Fear Emptiness Decibel

Fear, Emptiness, Decibel: Opeth’s Blackwater Park Enters the Hall of Fame!


Opeth - Blackwater Park

Before there were blogs there were these things called magazines, and the only metal magazine we still get excited about reading every month is DecibelHere’s managing editor Andrew Bonazelli…

We gave Opeth’s 1995 debut Orchid the Hall of Fame treatment back in February of 2008. The eight albums that followed heroically stretched the boundaries of progressive death metal until 2011’s brake-applying Heritage, which completely took both the “death metal” and “metal” parts out of the equation. Now, by no means has ringleader Mikael Åkerfeldt established himself as predictable over his last 20ish years in the spotlight, but it’s widely assumed in the extreme community that the difference between Heritage and 2014’s as-yet-untitled new Opeth full-length isn’t exactly gonna be the equivalent of, say, Swansong and Surgical Steel. Decide for yourselves if you can live with that. Luckily, as I said, we have eight other provocative and explosive records (okay, maybe not Damnation) to blow, and we’re happy to do so in this magazine! In February 2014, the HOF takes on Blackwater Park, which definitely gets shortlist honors for best leadoff track of all time in the form of “The Leper Affinity.”

Our intrepid Chris Dick got on the horn with not just Åkerfeldt, drummer Martin Lopez, bassist Martin Méndez and axeman Peter Lindgren, but Porcupine Tree frontman Steven Wilson (whom Åkerfeldt still collaborates with today, in the form of Storm Corrosion) for the story behind Blackwater. This was a time of relative stasis for the band, which had in 2001 issued four compelling full-lengths to (relatively) small fanfare, only to find new life after moving from Peaceville to Music for Nations. In day-to-day life, the quartet made ends meet working at record stores, hotels and even slaughterhouses, occasionally even fending off street vermin on the subway; it wasn’t an easy existence, but Opeth somehow channeled envy, frustration and unadulterated rage to an ageless epic. Read more in the Lemmy issue; it’s pretty goddamn inspiring.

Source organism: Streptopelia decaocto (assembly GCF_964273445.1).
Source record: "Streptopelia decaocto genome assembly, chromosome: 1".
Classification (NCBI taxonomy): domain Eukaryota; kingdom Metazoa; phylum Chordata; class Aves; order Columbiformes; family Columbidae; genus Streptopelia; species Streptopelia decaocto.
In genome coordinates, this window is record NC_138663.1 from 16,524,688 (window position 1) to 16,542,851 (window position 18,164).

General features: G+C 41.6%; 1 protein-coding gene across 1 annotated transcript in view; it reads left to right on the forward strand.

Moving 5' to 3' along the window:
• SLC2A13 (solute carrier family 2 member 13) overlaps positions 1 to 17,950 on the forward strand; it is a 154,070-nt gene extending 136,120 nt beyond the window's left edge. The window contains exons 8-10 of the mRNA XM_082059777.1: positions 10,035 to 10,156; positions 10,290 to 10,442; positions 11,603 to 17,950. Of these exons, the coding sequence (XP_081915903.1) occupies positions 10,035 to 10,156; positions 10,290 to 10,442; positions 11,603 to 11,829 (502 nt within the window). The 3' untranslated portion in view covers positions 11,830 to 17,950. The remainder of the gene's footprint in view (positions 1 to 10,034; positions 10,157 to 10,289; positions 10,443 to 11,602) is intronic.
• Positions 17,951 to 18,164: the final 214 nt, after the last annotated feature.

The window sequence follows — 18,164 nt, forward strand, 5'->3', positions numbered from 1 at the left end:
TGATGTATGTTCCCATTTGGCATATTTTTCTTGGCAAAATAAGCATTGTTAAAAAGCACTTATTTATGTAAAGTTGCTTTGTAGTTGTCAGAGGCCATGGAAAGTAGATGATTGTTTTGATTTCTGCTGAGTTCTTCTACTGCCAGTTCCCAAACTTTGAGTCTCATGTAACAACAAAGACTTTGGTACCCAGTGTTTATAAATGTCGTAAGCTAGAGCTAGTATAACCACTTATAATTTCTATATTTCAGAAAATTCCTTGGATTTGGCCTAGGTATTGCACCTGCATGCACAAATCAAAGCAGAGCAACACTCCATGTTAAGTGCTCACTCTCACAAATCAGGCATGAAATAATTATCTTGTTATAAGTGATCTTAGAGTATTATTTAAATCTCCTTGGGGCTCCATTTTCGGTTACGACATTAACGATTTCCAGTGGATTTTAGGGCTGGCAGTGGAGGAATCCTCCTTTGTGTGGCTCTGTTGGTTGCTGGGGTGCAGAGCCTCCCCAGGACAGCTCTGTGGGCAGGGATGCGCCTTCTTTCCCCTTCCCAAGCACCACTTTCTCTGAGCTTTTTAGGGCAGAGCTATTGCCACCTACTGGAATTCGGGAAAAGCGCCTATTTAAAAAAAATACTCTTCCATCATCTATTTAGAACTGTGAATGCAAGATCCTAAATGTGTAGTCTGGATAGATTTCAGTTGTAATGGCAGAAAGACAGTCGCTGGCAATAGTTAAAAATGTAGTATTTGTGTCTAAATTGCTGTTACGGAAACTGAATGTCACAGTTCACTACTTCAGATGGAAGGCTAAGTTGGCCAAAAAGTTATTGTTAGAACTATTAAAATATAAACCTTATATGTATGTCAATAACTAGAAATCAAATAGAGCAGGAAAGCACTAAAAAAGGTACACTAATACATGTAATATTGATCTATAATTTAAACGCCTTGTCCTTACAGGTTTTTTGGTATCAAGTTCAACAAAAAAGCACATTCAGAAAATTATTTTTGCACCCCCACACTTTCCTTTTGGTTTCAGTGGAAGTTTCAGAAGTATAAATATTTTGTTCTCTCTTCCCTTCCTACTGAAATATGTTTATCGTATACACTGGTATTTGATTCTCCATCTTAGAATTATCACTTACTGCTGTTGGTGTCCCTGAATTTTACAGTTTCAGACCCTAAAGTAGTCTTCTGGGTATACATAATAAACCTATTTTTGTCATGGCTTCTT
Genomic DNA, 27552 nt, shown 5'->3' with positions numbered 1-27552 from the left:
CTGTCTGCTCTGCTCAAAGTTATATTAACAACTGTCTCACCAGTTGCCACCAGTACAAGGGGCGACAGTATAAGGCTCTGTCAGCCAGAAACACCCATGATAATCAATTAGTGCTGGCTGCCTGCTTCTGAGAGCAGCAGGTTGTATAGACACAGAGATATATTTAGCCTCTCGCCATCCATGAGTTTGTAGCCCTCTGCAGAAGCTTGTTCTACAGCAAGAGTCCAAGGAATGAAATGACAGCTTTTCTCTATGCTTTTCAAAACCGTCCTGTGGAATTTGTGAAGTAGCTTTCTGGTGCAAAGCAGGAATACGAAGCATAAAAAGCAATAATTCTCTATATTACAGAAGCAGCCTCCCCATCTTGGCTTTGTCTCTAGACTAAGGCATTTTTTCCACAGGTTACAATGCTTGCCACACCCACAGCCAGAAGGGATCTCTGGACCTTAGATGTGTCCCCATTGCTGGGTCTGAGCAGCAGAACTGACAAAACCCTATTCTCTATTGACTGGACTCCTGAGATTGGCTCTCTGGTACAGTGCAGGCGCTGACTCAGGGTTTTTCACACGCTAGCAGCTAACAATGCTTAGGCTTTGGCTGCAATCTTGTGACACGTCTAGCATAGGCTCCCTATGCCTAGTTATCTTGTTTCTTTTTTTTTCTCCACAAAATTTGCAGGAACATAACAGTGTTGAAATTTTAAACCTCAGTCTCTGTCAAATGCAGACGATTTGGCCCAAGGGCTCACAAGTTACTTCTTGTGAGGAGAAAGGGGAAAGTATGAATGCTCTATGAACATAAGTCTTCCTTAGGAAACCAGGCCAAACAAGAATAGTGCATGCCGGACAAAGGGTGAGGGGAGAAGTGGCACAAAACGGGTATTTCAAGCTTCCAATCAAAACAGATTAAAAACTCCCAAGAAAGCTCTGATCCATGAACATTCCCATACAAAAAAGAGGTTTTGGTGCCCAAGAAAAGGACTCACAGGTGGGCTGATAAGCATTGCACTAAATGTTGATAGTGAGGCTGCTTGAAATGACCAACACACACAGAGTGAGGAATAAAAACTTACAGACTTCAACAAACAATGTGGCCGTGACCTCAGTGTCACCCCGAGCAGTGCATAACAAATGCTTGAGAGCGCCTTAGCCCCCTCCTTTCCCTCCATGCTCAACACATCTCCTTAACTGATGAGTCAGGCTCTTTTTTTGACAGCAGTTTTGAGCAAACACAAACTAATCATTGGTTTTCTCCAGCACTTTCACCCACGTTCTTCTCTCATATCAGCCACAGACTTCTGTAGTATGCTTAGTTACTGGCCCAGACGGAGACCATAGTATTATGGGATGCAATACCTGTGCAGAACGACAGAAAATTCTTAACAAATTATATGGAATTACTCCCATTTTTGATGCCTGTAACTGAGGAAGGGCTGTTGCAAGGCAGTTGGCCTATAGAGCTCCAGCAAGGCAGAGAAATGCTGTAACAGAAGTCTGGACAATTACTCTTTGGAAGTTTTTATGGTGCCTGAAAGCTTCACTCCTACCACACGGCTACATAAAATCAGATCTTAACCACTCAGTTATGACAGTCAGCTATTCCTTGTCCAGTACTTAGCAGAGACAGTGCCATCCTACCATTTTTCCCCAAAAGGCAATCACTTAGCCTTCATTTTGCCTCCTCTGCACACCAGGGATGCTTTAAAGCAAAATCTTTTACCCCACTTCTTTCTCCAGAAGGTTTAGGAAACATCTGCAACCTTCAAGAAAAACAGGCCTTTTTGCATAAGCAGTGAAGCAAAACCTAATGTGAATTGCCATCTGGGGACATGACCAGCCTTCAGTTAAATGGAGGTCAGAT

The February 2014 issue of Decibel also features Motörhead, Beastmilk, and an awesome Monster Magnet flexi disc, and can be purchased here. But why not just get a full subscription to ensure that you never miss an issue?

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